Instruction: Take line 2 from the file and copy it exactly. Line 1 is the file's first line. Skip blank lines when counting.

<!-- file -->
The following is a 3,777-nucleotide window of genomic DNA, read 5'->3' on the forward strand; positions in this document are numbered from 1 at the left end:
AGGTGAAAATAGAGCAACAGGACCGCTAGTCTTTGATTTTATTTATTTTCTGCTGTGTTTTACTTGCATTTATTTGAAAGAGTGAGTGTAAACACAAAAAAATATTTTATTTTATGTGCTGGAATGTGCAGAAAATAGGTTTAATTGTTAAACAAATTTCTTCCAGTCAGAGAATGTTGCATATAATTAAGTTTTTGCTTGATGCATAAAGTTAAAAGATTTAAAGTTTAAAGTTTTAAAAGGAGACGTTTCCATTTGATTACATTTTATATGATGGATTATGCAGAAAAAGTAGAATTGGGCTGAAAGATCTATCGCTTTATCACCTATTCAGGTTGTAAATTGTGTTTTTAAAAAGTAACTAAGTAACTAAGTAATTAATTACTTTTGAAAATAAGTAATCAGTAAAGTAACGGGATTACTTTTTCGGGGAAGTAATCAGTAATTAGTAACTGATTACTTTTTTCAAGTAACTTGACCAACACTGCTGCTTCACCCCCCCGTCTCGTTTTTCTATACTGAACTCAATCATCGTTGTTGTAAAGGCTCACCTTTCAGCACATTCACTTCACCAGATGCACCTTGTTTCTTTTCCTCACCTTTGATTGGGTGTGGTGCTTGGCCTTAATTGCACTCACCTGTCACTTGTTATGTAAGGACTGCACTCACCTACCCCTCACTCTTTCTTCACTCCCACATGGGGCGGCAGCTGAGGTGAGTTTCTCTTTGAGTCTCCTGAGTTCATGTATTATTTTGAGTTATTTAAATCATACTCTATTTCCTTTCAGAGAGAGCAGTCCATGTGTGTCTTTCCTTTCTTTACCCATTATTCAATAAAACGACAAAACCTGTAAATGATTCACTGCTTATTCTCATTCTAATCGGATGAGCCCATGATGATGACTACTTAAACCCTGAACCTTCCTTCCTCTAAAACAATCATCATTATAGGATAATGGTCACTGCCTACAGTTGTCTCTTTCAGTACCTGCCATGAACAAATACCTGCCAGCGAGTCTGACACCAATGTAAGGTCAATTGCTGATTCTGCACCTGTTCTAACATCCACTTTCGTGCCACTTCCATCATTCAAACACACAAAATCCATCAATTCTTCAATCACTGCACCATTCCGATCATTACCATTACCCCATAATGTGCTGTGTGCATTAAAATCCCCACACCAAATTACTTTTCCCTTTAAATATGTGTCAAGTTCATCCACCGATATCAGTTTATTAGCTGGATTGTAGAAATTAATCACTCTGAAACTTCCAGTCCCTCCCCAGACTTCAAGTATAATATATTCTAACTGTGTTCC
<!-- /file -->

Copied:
AGGTGAAAATAGAGCAACAGGACCGCTAGTCTTTGATTTTATTTATTTTCTGCTGTGTTTTACTTGCATTTATTTGAAAGAGTGAGTGTAAACACAAAAAAATATTTTATTTTATGTGCTGGAATGTGCAGAAAATAGGTTTAATTGTTAAACAAATTTCTTCCAGTCAGAGAATGTTGCATATAATTAAGTTTTTGCTTGATGCATAAAGTTAAAAGATTTAAAGTTTAAAGTTTTAAAAGGAGACGTTTCCATTTGATTACATTTTATATGATGGATTATGCAGAAAAAGTAGAATTGGGCTGAAAGATCTATCGCTTTATCACCTATTCAGGTTGTAAATTGTGTTTTTAAAAAGTAACTAAGTAACTAAGTAATTAATTACTTTTGAAAATAAGTAATCAGTAAAGTAACGGGATTACTTTTTCGGGGAAGTAATCAGTAATTAGTAACTGATTACTTTTTTCAAGTAACTTGACCAACACTGCTGCTTCACCCCCCCGTCTCGTTTTTCTATACTGAACTCAATCATCGTTGTTGTAAAGGCTCACCTTTCAGCACATTCACTTCACCAGATGCACCTTGTTTCTTTTCCTCACCTTTGATTGGGTGTGGTGCTTGGCCTTAATTGCACTCACCTGTCACTTGTTATGTAAGGACTGCACTCACCTACCCCTCACTCTTTCTTCACTCCCACATGGGGCGGCAGCTGAGGTGAGTTTCTCTTTGAGTCTCCTGAGTTCATGTATTATTTTGAGTTATTTAAATCATACTCTATTTCCTTTCAGAGAGAGCAGTCCATGTGTGTCTTTCCTTTCTTTACCCATTATTCAATAAAACGACAAAACCTGTAAATGATTCACTGCTTATTCTCATTCTAATCGGATGAGCCCATGATGATGACTACTTAAACCCTGAACCTTCCTTCCTCTAAAACAATCATCATTATAGGATAATGGTCACTGCCTACAGTTGTCTCTTTCAGTACCTGCCATGAACAAATACCTGCCAGCGAGTCTGACACCAATGTAAGGTCAATTGCTGATTCTGCACCTGTTCTAACATCCACTTTCGTGCCACTTCCATCATTCAAACACACAAAATCCATCAATTCTTCAATCACTGCACCATTCCGATCATTACCATTACCCCATAATGTGCTGTGTGCATTAAAATCCCCACACCAAATTACTTTTCCCTTTAAATATGTGTCAAGTTCATCCACCGATATCAGTTTATTAGCTGGATTGTAGAAATTAATCACTCTGAAACTTCCAGTCCCTCCCCAGACTTCAAGTATAATATATTCTAACTGTGTTCC